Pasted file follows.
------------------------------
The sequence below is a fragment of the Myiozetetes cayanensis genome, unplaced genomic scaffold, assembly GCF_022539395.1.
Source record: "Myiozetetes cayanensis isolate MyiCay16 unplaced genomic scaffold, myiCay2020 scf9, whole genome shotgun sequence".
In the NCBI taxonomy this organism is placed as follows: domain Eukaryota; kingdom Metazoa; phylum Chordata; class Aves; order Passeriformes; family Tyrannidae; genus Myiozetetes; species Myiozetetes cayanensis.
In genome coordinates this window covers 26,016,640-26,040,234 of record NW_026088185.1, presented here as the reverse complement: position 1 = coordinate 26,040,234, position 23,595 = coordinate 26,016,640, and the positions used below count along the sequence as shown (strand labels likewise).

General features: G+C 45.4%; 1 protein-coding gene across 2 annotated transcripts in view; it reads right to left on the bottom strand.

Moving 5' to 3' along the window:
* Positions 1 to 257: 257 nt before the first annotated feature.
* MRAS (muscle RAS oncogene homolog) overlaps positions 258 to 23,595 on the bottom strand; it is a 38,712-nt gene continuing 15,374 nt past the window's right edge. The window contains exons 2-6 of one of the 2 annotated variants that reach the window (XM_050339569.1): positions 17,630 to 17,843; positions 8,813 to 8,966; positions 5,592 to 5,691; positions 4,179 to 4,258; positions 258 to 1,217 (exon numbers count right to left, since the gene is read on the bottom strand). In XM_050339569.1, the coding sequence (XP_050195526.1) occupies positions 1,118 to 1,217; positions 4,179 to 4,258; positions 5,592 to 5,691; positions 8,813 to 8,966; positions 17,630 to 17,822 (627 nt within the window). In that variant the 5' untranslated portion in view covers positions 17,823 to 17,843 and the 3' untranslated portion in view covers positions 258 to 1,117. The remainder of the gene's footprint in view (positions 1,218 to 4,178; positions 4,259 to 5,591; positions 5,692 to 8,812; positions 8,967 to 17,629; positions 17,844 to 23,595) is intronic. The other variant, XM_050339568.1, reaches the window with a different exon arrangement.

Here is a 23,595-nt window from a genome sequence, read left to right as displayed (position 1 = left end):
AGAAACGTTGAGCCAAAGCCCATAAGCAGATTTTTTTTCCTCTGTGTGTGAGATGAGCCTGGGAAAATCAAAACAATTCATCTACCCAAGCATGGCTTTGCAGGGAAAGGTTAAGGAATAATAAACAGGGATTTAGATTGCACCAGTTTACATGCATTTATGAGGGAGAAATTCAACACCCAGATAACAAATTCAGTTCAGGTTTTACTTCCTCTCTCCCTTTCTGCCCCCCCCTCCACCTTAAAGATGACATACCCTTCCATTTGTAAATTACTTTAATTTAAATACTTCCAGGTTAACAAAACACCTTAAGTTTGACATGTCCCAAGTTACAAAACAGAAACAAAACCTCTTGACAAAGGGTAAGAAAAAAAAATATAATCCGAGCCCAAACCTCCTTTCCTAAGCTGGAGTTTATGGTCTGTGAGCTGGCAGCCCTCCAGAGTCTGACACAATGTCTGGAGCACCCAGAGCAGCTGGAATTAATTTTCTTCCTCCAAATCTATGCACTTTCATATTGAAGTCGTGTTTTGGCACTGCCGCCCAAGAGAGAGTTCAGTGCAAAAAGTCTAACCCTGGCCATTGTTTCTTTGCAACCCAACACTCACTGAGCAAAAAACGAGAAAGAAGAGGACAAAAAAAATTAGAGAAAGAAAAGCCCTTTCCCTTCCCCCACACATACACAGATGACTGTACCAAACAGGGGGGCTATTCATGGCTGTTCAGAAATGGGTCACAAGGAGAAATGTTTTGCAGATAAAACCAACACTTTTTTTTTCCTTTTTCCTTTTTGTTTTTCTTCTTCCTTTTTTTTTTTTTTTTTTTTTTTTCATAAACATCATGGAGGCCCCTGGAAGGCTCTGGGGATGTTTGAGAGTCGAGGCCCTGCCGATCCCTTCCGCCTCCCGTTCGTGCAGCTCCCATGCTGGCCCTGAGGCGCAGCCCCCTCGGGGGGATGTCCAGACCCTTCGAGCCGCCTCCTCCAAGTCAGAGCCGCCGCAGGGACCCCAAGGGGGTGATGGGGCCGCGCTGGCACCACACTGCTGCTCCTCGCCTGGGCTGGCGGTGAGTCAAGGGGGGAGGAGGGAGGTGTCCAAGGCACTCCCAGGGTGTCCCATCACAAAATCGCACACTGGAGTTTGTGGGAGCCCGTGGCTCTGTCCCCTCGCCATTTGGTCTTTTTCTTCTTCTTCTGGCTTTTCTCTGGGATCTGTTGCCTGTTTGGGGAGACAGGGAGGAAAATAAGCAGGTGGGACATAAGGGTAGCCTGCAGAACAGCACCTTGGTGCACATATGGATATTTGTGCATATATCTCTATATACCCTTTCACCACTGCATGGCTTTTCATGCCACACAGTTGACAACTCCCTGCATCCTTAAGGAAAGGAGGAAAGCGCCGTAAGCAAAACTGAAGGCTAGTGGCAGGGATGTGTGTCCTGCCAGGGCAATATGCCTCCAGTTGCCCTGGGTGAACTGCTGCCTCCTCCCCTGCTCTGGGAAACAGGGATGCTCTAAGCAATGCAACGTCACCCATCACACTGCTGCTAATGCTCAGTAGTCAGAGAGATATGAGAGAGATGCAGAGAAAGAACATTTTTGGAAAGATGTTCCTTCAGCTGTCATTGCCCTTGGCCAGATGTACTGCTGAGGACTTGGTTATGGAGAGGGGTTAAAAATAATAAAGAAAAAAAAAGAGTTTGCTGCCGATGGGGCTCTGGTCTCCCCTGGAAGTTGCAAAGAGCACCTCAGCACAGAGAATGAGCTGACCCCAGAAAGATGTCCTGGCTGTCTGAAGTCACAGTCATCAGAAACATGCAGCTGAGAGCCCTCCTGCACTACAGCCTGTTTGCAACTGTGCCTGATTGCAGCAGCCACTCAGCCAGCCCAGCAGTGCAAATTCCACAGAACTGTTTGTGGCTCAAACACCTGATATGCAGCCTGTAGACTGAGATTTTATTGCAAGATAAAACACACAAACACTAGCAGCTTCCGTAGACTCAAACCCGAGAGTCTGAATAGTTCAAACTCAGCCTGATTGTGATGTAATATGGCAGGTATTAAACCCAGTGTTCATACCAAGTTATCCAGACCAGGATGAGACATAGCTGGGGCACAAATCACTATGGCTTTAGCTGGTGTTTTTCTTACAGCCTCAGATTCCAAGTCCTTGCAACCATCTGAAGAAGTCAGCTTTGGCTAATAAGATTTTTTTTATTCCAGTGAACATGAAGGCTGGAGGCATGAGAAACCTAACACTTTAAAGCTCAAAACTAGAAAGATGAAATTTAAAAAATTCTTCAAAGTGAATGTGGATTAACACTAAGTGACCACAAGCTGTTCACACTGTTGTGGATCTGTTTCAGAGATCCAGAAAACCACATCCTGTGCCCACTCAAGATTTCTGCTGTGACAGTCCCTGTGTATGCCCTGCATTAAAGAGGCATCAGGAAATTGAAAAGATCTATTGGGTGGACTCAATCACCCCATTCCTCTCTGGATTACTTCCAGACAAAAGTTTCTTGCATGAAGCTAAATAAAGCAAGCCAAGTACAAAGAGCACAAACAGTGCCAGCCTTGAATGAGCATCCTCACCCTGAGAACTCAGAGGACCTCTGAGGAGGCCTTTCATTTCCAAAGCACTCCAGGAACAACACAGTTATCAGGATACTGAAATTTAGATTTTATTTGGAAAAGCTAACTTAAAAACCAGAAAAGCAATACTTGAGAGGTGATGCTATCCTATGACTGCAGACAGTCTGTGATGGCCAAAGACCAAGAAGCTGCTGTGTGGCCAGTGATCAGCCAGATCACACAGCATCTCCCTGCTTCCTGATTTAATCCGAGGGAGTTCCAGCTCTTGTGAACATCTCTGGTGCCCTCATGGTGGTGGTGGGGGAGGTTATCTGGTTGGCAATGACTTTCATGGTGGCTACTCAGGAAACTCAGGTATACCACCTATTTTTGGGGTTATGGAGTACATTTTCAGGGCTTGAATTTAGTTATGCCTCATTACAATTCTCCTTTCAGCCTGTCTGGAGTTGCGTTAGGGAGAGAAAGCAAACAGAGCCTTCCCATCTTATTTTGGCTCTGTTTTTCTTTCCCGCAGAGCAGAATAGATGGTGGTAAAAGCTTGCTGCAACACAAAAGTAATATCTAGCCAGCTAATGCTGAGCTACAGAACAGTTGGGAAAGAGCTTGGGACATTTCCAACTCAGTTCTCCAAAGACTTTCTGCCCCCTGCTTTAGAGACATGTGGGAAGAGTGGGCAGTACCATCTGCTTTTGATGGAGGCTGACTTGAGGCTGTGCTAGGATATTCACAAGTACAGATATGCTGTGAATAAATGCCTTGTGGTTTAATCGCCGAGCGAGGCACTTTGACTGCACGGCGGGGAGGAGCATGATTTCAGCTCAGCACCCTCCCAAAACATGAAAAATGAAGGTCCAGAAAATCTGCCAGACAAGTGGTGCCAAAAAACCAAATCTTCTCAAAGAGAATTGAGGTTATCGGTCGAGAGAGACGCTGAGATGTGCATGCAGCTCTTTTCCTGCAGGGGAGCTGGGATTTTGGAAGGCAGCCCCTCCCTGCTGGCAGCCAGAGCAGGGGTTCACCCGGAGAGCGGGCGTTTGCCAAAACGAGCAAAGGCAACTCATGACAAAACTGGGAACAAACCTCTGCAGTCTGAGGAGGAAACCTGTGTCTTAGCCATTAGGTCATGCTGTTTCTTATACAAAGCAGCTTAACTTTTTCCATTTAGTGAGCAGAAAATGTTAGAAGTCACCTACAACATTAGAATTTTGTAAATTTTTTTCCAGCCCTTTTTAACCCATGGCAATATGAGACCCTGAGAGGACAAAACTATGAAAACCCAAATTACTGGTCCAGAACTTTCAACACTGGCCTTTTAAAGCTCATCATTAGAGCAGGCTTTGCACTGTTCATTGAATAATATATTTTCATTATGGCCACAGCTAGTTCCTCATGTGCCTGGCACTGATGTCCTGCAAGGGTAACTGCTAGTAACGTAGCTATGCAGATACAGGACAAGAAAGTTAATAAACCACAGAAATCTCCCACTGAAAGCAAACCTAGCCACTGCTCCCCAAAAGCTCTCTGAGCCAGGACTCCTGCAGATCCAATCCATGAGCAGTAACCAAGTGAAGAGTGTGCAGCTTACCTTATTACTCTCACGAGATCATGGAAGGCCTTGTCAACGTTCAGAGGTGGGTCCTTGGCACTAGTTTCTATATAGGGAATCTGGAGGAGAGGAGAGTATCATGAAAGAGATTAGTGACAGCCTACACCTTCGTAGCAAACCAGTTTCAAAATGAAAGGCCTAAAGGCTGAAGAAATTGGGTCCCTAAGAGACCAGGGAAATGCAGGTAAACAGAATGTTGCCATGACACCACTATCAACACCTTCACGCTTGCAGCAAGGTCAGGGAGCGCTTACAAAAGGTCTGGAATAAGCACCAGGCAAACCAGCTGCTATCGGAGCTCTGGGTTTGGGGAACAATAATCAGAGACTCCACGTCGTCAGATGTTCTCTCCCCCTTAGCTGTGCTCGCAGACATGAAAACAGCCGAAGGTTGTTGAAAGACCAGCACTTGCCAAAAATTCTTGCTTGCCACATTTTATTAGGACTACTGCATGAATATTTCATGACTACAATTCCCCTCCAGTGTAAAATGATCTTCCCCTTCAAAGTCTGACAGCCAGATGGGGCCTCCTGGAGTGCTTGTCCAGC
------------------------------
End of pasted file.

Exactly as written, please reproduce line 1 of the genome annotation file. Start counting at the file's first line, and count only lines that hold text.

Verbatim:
The sequence below is a fragment of the Myiozetetes cayanensis genome, unplaced genomic scaffold, assembly GCF_022539395.1.